Bill Lee

Lee and McNally weigh in on Casada text message scandal

Senate Speaker Randy McNally (R-Oak Ridge), center, attends an economic development announcement in Nashville. At left is Gov. Bill Lee and on the far right is House Speaker Glen Casada (R-Franklin). (Erik Schelzig, Tennessee Journal).

Republican Gov. Bill Lee and Senate Speaker Randy McNally (R-Oak Ridge) have issued statements on the text message scandal surrounding House Speaker Glen Casada (R-Franklin).

Here’s what Lee had to say:

When we choose to enter public service, we have an obligation to hold ourselves to a higher standard and cultivate an environment of professionalism and respect. We owe it to Tennesseans to ensure they know that all of us in elected office hold ourselves to that high standard. Recent revelations have shaken that faith, and we need to ensure that confidence is fully restored.

And here’s McNally:

Senate leadership and I are greatly disappointed by the inappropriate actions and attitudes revealed in recent news reports. Every person who interacts with the state legislature should be treated with the utmost respect. It is deeply troubling that some have fallen short of this standard. Tennesseans expect and deserve better from those who serve the public trust. Senate leadership is united in our commitment that members and staff continue to uphold the standard Tennesseans demand of their public officials.

Casada’s chief of staff resigns after sexual texts with intern

House Speaker Glen Casada’s Chief of Staff Cade Cothren following a whirlwind day of revelations including that he sent text messages soliciting sex acts from an intern and used cocaine in his legislative office, The Tennessean reports.

Cothren the top strategist for Casada’s campaign to nail down his election as speaker by getting involved in contested primaries for open Republican seats last year. Cothren also played a pivotal role in ensuring the razor-thin passage of Gov. Bill Lee’s school voucher bill.

“It was just a distraction,” Cothren told The Tennessean. “We’ve accomplished a lot of great things this year and I don’t want to take away from those for our caucus.”

That’s a wrap! Lawmakers go home for the year

Rep. Matthew Hill (R-Jonesborough) speaks to reporters in the House chamber in Nashville on April 17, 2019. (Erik Schelzig, Tennessee Journal)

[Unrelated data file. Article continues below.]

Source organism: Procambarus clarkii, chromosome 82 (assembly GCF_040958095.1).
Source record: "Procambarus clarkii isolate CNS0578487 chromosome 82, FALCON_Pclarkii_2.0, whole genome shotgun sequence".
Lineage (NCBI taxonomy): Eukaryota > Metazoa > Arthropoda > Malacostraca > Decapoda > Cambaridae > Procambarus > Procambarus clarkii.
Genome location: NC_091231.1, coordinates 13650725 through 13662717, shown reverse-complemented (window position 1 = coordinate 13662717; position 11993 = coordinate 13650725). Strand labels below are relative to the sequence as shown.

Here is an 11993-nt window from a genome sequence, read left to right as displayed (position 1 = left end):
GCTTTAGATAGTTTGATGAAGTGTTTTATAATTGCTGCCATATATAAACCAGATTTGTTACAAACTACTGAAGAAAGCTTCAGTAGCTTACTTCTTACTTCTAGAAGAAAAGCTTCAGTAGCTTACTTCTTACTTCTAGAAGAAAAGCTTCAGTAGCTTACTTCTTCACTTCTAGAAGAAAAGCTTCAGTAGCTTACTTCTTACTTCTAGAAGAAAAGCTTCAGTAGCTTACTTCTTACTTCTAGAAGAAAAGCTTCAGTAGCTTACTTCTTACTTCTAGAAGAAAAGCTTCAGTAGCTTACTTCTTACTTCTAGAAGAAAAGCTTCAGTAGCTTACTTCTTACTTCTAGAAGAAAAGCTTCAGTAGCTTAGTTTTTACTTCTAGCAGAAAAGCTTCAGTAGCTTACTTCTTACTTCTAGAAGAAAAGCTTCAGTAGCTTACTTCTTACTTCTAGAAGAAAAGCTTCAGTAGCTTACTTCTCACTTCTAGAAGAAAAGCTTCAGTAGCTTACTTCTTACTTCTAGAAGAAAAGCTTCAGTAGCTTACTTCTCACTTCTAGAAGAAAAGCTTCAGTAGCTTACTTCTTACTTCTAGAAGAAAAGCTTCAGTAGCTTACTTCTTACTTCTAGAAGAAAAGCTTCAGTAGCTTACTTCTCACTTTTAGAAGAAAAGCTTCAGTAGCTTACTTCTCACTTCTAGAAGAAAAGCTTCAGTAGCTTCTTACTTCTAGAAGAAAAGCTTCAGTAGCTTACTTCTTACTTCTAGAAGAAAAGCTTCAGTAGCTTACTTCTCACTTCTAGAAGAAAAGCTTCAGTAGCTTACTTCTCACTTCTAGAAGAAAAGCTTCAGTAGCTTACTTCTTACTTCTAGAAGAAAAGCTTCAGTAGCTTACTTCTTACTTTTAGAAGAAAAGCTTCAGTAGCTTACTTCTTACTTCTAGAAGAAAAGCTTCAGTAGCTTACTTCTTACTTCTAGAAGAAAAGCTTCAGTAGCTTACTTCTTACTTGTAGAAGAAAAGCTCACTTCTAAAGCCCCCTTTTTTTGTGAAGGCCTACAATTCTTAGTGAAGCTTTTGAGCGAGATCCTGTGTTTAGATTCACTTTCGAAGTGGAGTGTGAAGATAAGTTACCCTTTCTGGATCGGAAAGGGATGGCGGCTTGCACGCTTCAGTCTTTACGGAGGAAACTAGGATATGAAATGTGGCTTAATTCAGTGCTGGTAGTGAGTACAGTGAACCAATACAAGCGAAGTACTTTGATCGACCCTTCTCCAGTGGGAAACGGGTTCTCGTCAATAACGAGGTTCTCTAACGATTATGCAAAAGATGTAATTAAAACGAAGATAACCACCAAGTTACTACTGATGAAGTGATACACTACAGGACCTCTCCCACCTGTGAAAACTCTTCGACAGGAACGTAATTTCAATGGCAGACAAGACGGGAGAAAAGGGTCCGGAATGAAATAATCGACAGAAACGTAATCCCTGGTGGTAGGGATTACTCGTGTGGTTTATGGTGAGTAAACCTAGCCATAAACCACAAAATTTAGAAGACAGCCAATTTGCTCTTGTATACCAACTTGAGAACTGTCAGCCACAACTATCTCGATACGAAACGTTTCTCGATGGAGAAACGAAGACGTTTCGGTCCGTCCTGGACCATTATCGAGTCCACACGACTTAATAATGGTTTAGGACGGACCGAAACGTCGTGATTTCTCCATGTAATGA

In case you hadn’t noticed, the Tennessee General Assembly has concluded its business for the year. Here’s a roundup of some of the last-minute festivities:

UPDATE: Voucher compromise approved by both chambers

The House voted 51-46 to approve the compromise on Gov. Bill Lee’s voucher bill. The Senate followed suit 19-14 later in the day. The freshman governor says he “looks forward to signing this bill into law.”

Here’s the House vote:

The vote was 50-48 when it cleared the chamber the first time. There were several changes between the two votes, though. they include:

From no to yes: Reps. Patsy Hazlewood (R-Chattanooga), David Wright (R-Corryton).

From absent to yes: Rep. Debra Moody (R-Covington).

From yes to abstain: Reps. Martin Daniel (R-Knoxville), Brandon Ogles (R-Franklin).

(After the vote was all over, Daniel and Ogles filed paperwork to change their votes to be in favor of the measure. That change of heart will be reflected in the House Journal, but doesn’t affect the official tally taken through the voting machine).

The Senate lost one vote from its previous version when Sen. Todd Gardenhire (R-Chattanooga) switched from yes to no.

 

 

Voucher bill passes Senate on 20-13 vote

The Senate has voted 20-13 to pass Gov. Bill Lee’s school voucher bill.

There are still major differences with the House, which passed its version by a bare minimum 50 votes earlier this week.

The Senate vote came after the chamber rushed to swear in new Republican member Bill Powers (R-Clarksville). Powers voted for the bill despite declaring during the campaign that he opposed vouchers.

It takes 17 votes for bills to pass the chamber.

Voucher bill clears House floor, Senate committee by single vote each

It was a day for close votes for Gov. Bill Lee’s school voucher proposal. First, the measure received the bare minimum number of votes in a 6-5 decision by the Senate Finance Committee to send the bill to a full floor vote. Then, House Speaker Glen Casada (R-Franklin) had to keep the voting board open for 40 minutes in order to persuade a lone holdout — Rep. Jason Zachary (R-Knoxville) — to change his vote from no to yes and get the bill the 50 votes it needed to pass.

Here’s your Senate Finance Committee vote in graphical form.

Senators voting yes were, from left, Brian Kelsey, John Stevens, Ferrell Haile, Todd Gardenhire, and Bo Watson. Voting no were Joey Hensley, Ken Yager, Brenda Gilmore, Jeff Yarbro, and Richard Briggs.

Here’s the House vote:

Representatives voting aye were: Baum, Boyd, Carter, Cepicky, Crawford, Curcio, Daniel, DeBerry, Doggett, Dunn, Eldridge, Faison, Farmer, Garrett, Hall, Helton, Hill M, Hill T, Holt, Howell, Hulsey, Hurt, Johnson C, Kumar, Lafferty, Lamberth, Leatherwood, Littleton, Lynn, Marsh, Moon, Ogles, Powers, Ragan, Reedy, Rudd, Rudder, Sanderson, Sexton J, Sherrell, Smith, Sparks, Terry, Tillis, Todd, Van Huss, White, Williams, Zachary, Mr. Speaker Casada — 50.

Representatives voting no were: Beck, Bricken, Byrd, Calfee, Camper, Carr, Chism, Clemmons, Cochran, Coley, Cooper, Dixie, Freeman, Gant, Griffey, Hakeem, Halford, Hardaway, Haston, Hawk, Hazlewood, Hicks, Hodges, Holsclaw, Jernigan, Johnson G, Keisling, Lamar, Love, Miller, Mitchell, Parkinson, Potts, Powell, Ramsey, Russell, Sexton C, Shaw, Staples, Stewart, Thompson, Towns, Travis, Vaughan, Weaver, Whitson, Windle, Wright — 48.